“Spirituality has always confused me. I see it as people making up whatever they want to believe and then believing that. Can anyone who considers themselves spiritual shed some light on this? Is it that you dream something is happening and therefore it is?”
So wrote a curious woman in the comment section of today’s “The Daily” newspaper app.
Of course the question presumes that spiritual people start off as blank slates, and then decide to build their belief system from the ground up. I don’t think it’s an accurate premise, as none of our beliefs, or behaviour for that matter ever starts from a void. We are all of us products of our environment, our upbringing. Our worldview is further enhanced through education, observation and experience.
To suggest that one person who considers himself spiritual can adequately speak for all such “spiritual but not religious” people is equally inaccurate, as each spiritual man has a different set of experiences and observations. However, this spiritual man can certainly speak for himself.
I think it’s fair to say that, absent an adequate explanation (solar eclipse, aurora borealis, earthquakes, rainbows and the horizon of an ocean), mankind has always allowed his mind space to invent “facts” which have then morphed into religion and beliefs. I also think that the idea of religion provides for safe boundaries for those who would otherwise become overwhelmed with the seeming arbitrary randomness of life. Religion provides structure, rules, authority, community….it even provides artificial enemies which in turn serves to strengthen the bonds of community.
In many cases, religion becomes the arbiter and judge for behaviour, thought, processes and direction – both personal and organizationally.
As time goes on, and mankind discovers more actual facts, the basis for religion begins to fail, and so we see the results today, where more and more people are leaving the religious community. But why is their faith – why is MY faith – intact? Why do we still believe in God?
One answer would be that we still haven’t arrived at an explanation for what’s behind the curtain. We certainly have some educated guesses: our discovery of theoretical physics, which include quantum physics, string theory and the like speaks to some likely probabilities. Yet, that’s all they do. Even the Higgs boson (or God particle) experiments, astounding as they are, do not yet account for the supreme engine. The “why?” of existence. The notion that everything is random doesn’t adequately explain the bizarre probability factors. We still see some semblance of design.
Specifically though – in my own life – there is all kinds of evidence of a loving overseer who for some curious reason seems to prefer that I figure out a lot of this stuff on my own. I can only see in retrospect some patterns which defy randomness. Paths which only become clear when looked at historically, never future.
While religion and the Bible formed the basis for much of my younger self’s beliefs, I’ve found reason to put them away. Religion was there when I needed it – particularly when growing up in a violent household – but now I find it limiting. Religion, you understand, prefers that I don’t think for myself, or that I reach conclusions only in keeping with its constant drone of acceptable dogma. It wants me to remain within the beehive of religious consciousness, where everything “not bee” is considered an enemy of the hive. My belief in deity breaks out of that myopic thinking, preferring instead to encompass a world-wide acceptance and appreciation of humanity.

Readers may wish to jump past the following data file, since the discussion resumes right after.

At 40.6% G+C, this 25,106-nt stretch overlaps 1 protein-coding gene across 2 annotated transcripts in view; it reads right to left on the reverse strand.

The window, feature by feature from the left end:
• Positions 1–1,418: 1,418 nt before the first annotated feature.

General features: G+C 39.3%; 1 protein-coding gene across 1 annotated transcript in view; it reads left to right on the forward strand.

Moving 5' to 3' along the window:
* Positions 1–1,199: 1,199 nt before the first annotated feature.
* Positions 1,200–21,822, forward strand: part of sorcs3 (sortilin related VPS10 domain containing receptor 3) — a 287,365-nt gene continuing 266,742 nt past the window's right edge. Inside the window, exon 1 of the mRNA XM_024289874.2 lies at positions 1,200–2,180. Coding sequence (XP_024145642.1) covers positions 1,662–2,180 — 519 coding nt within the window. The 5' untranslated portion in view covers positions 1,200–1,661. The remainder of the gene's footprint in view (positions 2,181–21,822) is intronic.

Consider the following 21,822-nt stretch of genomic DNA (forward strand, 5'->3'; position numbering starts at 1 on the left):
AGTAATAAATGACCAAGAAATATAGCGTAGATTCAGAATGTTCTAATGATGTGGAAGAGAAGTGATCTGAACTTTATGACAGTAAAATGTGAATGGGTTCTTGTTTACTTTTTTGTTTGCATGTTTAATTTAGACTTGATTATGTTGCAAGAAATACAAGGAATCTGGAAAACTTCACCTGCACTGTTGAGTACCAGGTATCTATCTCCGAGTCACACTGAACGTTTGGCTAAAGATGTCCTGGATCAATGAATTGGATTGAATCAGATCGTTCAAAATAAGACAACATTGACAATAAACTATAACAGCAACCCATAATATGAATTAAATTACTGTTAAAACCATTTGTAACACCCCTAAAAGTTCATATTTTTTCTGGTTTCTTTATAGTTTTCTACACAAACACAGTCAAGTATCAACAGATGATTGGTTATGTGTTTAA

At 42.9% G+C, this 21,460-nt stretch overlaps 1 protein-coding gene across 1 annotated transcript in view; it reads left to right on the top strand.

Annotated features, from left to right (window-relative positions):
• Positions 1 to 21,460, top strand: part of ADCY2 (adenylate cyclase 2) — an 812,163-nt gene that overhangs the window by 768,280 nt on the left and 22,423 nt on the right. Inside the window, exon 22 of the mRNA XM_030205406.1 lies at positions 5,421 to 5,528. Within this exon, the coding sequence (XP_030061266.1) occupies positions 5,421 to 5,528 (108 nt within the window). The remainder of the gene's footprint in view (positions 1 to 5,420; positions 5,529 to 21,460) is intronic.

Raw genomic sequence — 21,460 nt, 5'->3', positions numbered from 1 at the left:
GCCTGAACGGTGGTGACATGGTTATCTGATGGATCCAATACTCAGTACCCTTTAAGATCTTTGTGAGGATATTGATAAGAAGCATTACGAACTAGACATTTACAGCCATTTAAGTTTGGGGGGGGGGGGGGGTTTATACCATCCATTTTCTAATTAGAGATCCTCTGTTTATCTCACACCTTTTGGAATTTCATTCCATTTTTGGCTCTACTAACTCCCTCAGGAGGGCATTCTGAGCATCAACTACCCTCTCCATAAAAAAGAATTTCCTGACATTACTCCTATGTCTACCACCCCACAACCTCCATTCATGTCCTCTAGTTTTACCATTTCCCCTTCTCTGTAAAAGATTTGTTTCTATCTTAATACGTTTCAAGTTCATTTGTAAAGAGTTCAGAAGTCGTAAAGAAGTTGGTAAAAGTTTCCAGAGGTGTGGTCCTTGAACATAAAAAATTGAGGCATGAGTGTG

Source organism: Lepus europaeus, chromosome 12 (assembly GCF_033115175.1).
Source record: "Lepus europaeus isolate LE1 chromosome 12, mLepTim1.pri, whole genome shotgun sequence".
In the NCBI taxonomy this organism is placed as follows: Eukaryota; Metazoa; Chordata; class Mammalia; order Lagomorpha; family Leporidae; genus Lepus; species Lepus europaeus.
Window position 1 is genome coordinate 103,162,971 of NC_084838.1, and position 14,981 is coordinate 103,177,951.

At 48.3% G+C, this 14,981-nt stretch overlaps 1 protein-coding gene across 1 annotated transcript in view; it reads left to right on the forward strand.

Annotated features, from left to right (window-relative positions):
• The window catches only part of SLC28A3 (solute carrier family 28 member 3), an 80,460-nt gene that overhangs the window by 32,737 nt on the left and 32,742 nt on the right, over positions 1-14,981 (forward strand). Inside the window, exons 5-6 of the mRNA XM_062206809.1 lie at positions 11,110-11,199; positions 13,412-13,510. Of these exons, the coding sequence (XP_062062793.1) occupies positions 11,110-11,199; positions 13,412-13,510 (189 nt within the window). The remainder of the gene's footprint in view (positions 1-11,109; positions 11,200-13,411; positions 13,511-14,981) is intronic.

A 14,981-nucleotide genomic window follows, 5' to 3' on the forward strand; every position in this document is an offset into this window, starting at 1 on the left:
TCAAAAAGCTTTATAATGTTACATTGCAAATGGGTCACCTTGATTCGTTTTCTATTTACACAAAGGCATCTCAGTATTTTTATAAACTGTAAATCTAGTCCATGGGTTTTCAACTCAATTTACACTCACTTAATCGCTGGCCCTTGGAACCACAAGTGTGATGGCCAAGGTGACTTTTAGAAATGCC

I still believe in God, therefore, because of personal ad hoc observations – something which can’t be qualified by others, as it is entirely subjective. My belief however does not suffer from the ridicule of others: it merely sits, content, with no need to defend. It has no need to proselytize either.
In fact, my belief appreciates those who don’t think as I do. More than appreciation, there is an active value of them.
Christopher Hitchens was, in my opinion, one of the greatest logical minds ever. I felt sorrow at his passing, and I found resentment at not being able to attend a debate between himself and Tony Blair in Toronto during the last year of his life. Christopher didn’t believe anything like I do – but now I find that it wasn’t necessary that he and I agree. I approached a love of him mostly because of his honest querying and objections. That’s the thing: his honest intellectualism. How can you fault a man for that? And his intellect was absolutely amazing.
The God I believe in has liberally distributed His DNA to mankind at large. The result is that He has created thinkers, architects, singers, scientists, Hindus, religious people, atheists, construction workers, mechanics and doctors, each with unique abilities and outlooks. They are all, in my opinion, different facets of His mosaic. Different sides to the diamond. The studious mathematician, who is socially awkward and insistent upon boring details, performs a function that I could never in a million years emulate (or want to emulate). His value is beyond measure. As is the concert violinist with his Stradivarius, playing Mozart with enough passion to bring tears to the eyes.
I think the God I believe in loves it all. The music, the passion, the intense attention to details, the math. I think all of that is likely an extension of Him, in some way or another.
Someone said “faith is the substance of things hoped for, the evidence of things not seen”. Just so. For Christians (or any other religious folk) to try and qualify their beliefs through the application of perceived facts is an exercise in futility. The moment verifiable facts come into play, faith takes an exit. It must. The two are as alike as apples and orgasms.